Pair of Mughal Gilt Glass Bottles
This pair of opaque glass bottles are decorated in polychrome gilt with floral patterns and figurative scenes. Each bottle is of rectangular form with a plain base and domed shoulders. One bottle features a standing woman with one leg raised, holding a branch above her head. Beside her stands a bird resembling a crane. On the reverse a man is seated on a throne. The other panels are painted with blue flowers. The second bottle also depicts figures seated on thrones: a man on one side and a woman on the other. The remaining panels on this bottle are painted with red and yellow flowers. All figures on the pair of bottles are illustrated in profile, set against dense gilt foliage. The bejewelled women are depicted in Indian costumes with detailed textile patterns while the turbaned men wear long caftans with tied belts.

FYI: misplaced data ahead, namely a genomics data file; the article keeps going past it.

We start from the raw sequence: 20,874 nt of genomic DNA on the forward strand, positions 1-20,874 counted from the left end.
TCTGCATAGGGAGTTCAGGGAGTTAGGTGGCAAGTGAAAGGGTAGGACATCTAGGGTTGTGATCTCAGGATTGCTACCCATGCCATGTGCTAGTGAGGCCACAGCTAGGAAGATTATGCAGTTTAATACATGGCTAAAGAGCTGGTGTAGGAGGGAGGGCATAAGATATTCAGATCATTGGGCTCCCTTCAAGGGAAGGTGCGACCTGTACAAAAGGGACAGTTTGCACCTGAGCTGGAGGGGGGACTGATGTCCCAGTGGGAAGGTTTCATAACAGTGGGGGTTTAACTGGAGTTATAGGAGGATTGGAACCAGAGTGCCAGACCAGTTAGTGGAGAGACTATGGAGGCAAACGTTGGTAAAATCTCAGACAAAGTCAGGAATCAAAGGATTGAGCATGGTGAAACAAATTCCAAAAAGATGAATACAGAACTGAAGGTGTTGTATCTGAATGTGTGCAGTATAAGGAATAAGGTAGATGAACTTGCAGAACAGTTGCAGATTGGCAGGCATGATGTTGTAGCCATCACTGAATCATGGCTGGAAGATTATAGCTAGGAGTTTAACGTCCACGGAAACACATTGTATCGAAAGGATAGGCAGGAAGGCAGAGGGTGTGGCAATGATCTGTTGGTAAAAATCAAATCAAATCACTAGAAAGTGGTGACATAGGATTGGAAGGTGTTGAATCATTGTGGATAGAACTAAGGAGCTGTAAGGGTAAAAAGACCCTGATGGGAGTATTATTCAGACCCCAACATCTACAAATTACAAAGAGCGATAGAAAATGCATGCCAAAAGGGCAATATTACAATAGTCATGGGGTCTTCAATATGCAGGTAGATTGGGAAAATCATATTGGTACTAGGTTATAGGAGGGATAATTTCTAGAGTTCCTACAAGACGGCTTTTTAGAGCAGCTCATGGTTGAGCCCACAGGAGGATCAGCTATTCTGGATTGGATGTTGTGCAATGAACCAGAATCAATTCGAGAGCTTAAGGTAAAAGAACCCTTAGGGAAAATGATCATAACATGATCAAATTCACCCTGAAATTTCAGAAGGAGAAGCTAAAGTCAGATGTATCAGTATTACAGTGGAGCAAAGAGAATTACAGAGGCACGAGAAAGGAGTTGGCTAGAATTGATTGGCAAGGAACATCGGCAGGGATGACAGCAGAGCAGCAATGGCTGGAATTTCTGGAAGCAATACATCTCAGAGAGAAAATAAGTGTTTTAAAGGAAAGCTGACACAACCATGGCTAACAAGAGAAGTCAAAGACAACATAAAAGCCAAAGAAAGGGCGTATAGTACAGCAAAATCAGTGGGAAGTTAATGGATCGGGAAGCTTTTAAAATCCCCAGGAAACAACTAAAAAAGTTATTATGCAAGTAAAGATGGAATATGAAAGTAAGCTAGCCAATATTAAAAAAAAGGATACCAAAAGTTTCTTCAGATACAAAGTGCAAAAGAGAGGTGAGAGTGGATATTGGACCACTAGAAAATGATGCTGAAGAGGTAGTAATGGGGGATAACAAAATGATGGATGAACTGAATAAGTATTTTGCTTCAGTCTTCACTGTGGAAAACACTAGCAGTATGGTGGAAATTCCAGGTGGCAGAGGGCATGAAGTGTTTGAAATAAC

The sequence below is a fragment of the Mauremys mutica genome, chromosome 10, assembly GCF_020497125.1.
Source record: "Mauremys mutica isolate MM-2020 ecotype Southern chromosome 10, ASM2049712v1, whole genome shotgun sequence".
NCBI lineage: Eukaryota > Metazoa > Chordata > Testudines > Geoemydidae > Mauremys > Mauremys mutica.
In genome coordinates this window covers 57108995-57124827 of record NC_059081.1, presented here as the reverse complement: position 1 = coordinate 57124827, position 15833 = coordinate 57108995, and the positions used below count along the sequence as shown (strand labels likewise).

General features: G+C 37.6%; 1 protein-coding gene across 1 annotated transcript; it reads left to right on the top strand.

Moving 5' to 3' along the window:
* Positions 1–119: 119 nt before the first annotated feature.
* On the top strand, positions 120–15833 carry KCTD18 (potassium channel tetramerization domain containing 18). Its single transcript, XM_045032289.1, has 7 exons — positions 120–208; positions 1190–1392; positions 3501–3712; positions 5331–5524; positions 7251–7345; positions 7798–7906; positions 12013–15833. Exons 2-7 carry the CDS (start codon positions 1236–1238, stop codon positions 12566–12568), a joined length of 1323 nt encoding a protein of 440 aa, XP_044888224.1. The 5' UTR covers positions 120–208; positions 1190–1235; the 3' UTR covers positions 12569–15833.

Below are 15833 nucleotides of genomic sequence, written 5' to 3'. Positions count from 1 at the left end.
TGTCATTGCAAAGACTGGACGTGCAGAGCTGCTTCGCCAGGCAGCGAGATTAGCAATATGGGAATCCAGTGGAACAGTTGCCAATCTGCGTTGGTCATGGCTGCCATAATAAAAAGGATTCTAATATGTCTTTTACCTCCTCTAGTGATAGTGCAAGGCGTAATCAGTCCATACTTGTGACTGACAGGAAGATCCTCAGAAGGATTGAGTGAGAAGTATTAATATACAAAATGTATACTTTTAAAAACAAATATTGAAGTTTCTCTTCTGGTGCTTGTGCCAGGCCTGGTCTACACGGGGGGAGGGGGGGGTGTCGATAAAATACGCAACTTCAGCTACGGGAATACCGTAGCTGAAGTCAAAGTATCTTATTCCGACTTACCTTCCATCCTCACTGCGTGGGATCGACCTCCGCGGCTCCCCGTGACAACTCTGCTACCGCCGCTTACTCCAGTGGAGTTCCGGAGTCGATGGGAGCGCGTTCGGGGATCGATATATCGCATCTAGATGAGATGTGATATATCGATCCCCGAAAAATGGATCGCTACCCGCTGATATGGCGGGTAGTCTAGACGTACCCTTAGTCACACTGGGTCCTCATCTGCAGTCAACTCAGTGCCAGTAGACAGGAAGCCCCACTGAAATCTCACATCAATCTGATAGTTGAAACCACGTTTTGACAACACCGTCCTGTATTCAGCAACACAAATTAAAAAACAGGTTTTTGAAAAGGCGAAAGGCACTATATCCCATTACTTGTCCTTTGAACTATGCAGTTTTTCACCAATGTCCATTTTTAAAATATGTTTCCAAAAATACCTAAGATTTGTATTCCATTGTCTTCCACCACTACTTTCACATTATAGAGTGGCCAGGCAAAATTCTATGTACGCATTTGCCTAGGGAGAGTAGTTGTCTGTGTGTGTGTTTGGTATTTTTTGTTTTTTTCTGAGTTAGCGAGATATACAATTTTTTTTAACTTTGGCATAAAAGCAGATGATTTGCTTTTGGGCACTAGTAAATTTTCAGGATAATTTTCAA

Square glass bottles of this type stem from Dutch and German examples known as case bottles, as they were stored in compartments within a box or case. These bottles were produced in the second half of the seventeenth century. Following the establishment of a trade factory in Gujarat in 1618, the Dutch maintained a strong presence in the region. Some case bottles even had caps with Dutch coins, identifying them as being made abroad in India.
Similar glass bottles are in The Victoria and Albert Museum, London, Accession Numbers 1891A-1855 and 14-1867; in the Al-Sabah Collection, Kuwait, Accession Number LNS 82 G; and in The Corning Museum of Glass, New York, Accession Number 59.1.583.
Literature: Carboni, S. Glass from Islamic Lands, Thames and Hudson, London, 2001.
Carboni, S. Glass of the Sultans. Metropolitan Museum of Art, New York, 2001.